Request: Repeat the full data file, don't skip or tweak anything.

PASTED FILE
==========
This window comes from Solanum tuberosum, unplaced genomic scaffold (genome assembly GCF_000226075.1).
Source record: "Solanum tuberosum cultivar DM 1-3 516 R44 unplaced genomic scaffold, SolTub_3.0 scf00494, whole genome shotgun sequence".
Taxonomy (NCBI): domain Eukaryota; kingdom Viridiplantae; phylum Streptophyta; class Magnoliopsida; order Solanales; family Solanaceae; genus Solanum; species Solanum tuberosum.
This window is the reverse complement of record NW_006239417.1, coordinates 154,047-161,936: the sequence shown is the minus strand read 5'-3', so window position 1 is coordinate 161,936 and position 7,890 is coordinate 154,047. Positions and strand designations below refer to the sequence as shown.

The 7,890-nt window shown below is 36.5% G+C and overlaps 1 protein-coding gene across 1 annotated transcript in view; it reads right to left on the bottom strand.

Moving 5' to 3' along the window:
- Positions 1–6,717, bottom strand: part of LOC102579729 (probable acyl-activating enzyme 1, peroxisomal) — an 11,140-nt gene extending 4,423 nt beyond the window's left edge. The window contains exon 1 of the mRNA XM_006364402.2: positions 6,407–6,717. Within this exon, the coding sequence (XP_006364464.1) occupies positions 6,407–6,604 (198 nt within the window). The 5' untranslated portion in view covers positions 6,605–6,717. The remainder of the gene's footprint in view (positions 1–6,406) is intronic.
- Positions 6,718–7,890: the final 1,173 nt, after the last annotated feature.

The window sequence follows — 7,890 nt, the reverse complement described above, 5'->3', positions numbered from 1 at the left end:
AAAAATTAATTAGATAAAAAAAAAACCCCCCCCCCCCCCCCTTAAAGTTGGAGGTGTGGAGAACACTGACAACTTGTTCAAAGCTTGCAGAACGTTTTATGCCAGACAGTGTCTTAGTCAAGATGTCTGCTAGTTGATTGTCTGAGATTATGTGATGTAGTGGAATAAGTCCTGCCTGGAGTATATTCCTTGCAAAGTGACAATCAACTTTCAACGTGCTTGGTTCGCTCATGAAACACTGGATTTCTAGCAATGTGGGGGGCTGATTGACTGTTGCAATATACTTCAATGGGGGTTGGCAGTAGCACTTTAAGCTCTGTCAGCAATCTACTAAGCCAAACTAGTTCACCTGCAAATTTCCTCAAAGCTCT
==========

This window comes from Solanum tuberosum, unplaced genomic scaffold (genome assembly GCF_000226075.1).
Source record: "Solanum tuberosum cultivar DM 1-3 516 R44 unplaced genomic scaffold, SolTub_3.0 scf00494, whole genome shotgun sequence".
Taxonomy (NCBI): domain Eukaryota; kingdom Viridiplantae; phylum Streptophyta; class Magnoliopsida; order Solanales; family Solanaceae; genus Solanum; species Solanum tuberosum.
This window is the reverse complement of record NW_006239417.1, coordinates 154,047-161,936: the sequence shown is the minus strand read 5'-3', so window position 1 is coordinate 161,936 and position 7,890 is coordinate 154,047. Positions and strand designations below refer to the sequence as shown.

The 7,890-nt window shown below is 36.5% G+C and overlaps 1 protein-coding gene across 1 annotated transcript in view; it reads right to left on the bottom strand.

Moving 5' to 3' along the window:
- Positions 1–6,717, bottom strand: part of LOC102579729 (probable acyl-activating enzyme 1, peroxisomal) — an 11,140-nt gene extending 4,423 nt beyond the window's left edge. The window contains exon 1 of the mRNA XM_006364402.2: positions 6,407–6,717. Within this exon, the coding sequence (XP_006364464.1) occupies positions 6,407–6,604 (198 nt within the window). The 5' untranslated portion in view covers positions 6,605–6,717. The remainder of the gene's footprint in view (positions 1–6,406) is intronic.
- Positions 6,718–7,890: the final 1,173 nt, after the last annotated feature.

The window sequence follows — 7,890 nt, the reverse complement described above, 5'->3', positions numbered from 1 at the left end:
AAAAATTAATTAGATAAAAAAAAAACCCCCCCCCCCCCCCCTTAAAGTTGGAGGTGTGGAGAACACTGACAACTTGTTCAAAGCTTGCAGAACGTTTTATGCCAGACAGTGTCTTAGTCAAGATGTCTGCTAGTTGATTGTCTGAGATTATGTGATGTAGTGGAATAAGTCCTGCCTGGAGTATATTCCTTGCAAAGTGACAATCAACTTTCAACGTGCTTGGTTCGCTCATGAAACACTGGATTTCTAGCAATGTGGGGGGCTGATTGACTGTTGCAATATACTTCAATGGGGGTTGGCAGTAGCACTTTAAGCTCTGTCAGCAATCTACTAAGCCAAACTAGTTCACCTGCAAATTTCCTCAAAGCTCT